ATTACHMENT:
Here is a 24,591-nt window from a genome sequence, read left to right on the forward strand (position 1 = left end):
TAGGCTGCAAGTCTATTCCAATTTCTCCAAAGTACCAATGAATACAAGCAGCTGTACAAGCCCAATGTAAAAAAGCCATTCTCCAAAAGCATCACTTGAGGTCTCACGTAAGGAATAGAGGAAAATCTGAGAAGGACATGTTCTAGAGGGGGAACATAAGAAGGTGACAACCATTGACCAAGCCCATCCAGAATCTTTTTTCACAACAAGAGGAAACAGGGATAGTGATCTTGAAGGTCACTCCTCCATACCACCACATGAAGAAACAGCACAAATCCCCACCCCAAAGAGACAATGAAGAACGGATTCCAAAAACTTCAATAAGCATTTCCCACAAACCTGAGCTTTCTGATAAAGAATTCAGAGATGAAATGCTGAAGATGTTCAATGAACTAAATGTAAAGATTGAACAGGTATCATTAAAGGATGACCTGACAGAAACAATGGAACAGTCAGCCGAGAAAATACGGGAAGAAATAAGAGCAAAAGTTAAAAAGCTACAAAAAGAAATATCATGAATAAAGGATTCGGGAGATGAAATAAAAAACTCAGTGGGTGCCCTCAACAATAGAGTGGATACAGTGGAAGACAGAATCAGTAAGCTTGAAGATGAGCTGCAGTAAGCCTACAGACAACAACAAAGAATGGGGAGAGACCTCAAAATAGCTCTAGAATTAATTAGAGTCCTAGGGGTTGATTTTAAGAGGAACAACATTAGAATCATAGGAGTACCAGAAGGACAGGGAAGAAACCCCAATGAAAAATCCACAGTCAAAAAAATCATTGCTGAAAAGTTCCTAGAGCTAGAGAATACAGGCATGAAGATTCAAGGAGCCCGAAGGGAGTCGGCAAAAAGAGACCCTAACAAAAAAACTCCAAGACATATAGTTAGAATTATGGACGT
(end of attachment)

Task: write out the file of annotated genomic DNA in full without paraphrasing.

Here is a 24,591-nt window from a genome sequence, read left to right on the forward strand (position 1 = left end):
TAGGCTGCAAGTCTATTCCAATTTCTCCAAAGTACCAATGAATACAAGCAGCTGTACAAGCCCAATGTAAAAAAGCCATTCTCCAAAAGCATCACTTGAGGTCTCACGTAAGGAATAGAGGAAAATCTGAGAAGGACATGTTCTAGAGGGGGAACATAAGAAGGTGACAACCATTGACCAAGCCCATCCAGAATCTTTTTTCACAACAAGAGGAAACAGGGATAGTGATCTTGAAGGTCACTCCTCCATACCACCACATGAAGAAACAGCACAAATCCCCACCCCAAAGAGACAATGAAGAACGGATTCCAAAAACTTCAATAAGCATTTCCCACAAACCTGAGCTTTCTGATAAAGAATTCAGAGATGAAATGCTGAAGATGTTCAATGAACTAAATGTAAAGATTGAACAGGTATCATTAAAGGATGACCTGACAGAAACAATGGAACAGTCAGCCGAGAAAATACGGGAAGAAATAAGAGCAAAAGTTAAAAAGCTACAAAAAGAAATATCATGAATAAAGGATTCGGGAGATGAAATAAAAAACTCAGTGGGTGCCCTCAACAATAGAGTGGATACAGTGGAAGACAGAATCAGTAAGCTTGAAGATGAGCTGCAGTAAGCCTACAGACAACAACAAAGAATGGGGAGAGACCTCAAAATAGCTCTAGAATTAATTAGAGTCCTAGGGGTTGATTTTAAGAGGAACAACATTAGAATCATAGGAGTACCAGAAGGACAGGGAAGAAACCCCAATGAAAAATCCACAGTCAAAAAAATCATTGCTGAAAAGTTCCTAGAGCTAGAGAATACAGGCATGAAGATTCAAGGAGCCCGAAGGGAGTCGGCAAAAAGAGACCCTAACAAAAAAACTCCAAGACATATAGTTAGAATTATGGACGT